The electrodes can be made for any electricity-conducting material, e.g. metal or alloy, graphite, electricity-conducting polymer or an organic conductor.

The following procedure is adopted for producing the insulating material-coated electrode. In a tube which has previously been sealed at one end and which constitutes the outer layer of the solid insulating material is engaged a conductor wire, e.g. made from metal or graphite and which will form the actual electrode, its diameter being slightly smaller than the internal diameter of the tube. A liquid insulating material, e.g. transformer oil or benzylneocaprate is then instroduced into the space between the tube and the wire. Preferably, said operation is carried out in a vacuum enclosure to ensure that the liquid does not trap air bubbles liable to aid a subsequent perforation of the insulant. It is also useful to de-gas and dehydrate the liquid beforehand and also carry out a polishing of the conductor wire.

The electrodes used in the apparatus according to the invention can have numerous different forms and can e.g. be produced in the form of grids, patterns arranged transversely to the flow of fluids, e.g. in the form of rings, spirals, sinusoids, etc.

According to a preferred embodiment of the invention, the electrodes are in the form of bars arranged parallel to the fluid flow direction and said bars are provided with deflectors to ensure that there is no dispersed phase flow in the form of a film along said bars. These deflectors can be constituted by rings arranged on the bars and they are preferably made from a material which is only slightly wettable by the dispersed phase.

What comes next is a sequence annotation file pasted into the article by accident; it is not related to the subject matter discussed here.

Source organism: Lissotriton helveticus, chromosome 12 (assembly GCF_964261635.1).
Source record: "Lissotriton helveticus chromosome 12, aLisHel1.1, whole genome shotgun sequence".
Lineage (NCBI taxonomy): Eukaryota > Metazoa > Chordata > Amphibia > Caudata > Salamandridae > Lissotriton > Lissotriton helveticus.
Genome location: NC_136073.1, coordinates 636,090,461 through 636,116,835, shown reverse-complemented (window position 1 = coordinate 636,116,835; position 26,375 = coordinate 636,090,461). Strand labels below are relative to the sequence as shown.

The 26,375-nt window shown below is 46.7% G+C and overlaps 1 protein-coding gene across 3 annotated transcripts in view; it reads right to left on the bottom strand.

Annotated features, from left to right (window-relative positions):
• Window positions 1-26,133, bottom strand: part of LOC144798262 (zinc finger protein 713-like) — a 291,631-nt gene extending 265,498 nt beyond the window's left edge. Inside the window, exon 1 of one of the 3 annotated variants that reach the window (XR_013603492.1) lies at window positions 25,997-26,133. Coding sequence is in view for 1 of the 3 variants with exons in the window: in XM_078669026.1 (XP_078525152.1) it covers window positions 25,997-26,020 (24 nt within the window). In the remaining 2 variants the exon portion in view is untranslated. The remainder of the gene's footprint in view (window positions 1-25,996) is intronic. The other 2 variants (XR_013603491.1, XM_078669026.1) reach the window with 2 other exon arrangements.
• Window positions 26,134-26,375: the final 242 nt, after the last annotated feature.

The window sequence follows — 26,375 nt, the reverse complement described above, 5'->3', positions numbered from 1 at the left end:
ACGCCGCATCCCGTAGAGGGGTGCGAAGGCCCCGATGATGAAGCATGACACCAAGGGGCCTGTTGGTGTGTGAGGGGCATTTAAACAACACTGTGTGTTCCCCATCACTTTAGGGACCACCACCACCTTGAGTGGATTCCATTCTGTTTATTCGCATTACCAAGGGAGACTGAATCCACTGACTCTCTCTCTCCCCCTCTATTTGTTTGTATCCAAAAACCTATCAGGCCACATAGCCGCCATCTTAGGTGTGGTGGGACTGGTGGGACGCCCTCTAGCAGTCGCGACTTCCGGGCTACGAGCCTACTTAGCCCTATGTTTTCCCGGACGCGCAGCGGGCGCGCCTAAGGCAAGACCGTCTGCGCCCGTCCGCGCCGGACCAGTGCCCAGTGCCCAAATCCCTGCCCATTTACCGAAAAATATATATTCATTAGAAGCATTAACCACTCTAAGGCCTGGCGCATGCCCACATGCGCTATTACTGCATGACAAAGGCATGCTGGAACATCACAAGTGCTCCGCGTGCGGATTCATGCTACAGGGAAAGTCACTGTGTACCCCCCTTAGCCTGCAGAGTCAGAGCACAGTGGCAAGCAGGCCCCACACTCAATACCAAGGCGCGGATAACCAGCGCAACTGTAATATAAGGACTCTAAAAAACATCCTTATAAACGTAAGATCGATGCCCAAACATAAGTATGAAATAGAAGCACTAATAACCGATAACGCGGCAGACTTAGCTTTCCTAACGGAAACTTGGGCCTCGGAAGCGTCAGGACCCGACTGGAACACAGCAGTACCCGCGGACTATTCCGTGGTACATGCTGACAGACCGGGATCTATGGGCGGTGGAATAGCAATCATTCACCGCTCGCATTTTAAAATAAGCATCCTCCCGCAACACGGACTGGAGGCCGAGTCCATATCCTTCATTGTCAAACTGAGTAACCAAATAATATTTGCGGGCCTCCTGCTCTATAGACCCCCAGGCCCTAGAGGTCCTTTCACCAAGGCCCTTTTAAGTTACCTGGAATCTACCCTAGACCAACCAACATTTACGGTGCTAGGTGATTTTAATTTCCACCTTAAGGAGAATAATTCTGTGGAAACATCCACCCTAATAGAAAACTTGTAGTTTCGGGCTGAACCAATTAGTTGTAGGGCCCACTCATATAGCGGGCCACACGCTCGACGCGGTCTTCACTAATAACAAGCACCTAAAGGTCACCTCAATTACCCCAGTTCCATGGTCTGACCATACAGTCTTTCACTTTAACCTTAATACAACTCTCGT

The presence of these deflectors makes it possible to stop and redistribute towards the center of the interelectrode space the dispersed phase, which can flow in the form of a film along the bars. Without these deflectors this flow or trickling phenomenon, which increases as the flow rate of the dispersed phase increases, would decrease the efficiency of the contactor, because the transfer of the material between the continuous phase and the dispersed phase flowing along the bars is slight. The deflectors can be made from a random insulating or non-insulating material, but it is preferably only slightly wettable by the dispersed phase and e.g. polytetrafluoroethylene can be used.

These deflectors can also have different shapes, so that they simultaneously serve as a lining aiding contact between the two phases. Thus, they can be constituted by planar or non-planar, perforated rings. Preferably, these deflectors are in contact with the wall of the apparatus, so as to ensure that there is no trickling of the dispersed phase of the apparatus walls.

In addition, the deflectors are generally staggered relative to one another on two electrodes which face one another, so as to prevent the dispersed phase jets redistributed towards the center of the interelectrode space from being able to meet and thereby having the possibility of coalescing.

According to a preferred embodiment of the apparatus according to the invention, the latter comprises a plurality of electrodes arranged parallel to the flow direction of the fluids, said electrodes determining in the column a plurality of stages and being raisable to different potentials, in such a way that the electric field can vary in the different stages of the column. Thus, it is possible to succesively form in the column stages functioning as a disperser and stages functioning as a coalescer. In the coalescer stages, the voltage applied to the electrodes is below the critical value, so as to bring about the coalescence of the drops introduced into the column.

However, in the disperser stages, the voltage applied to the electrodes exceeds the critical value, so that the field is large enough to bring about the breaking of the droplets and consequently a dispersed phase bed is formed, whose retention coefficient increases and whereby the droplet diameter decreases as the potential difference increases.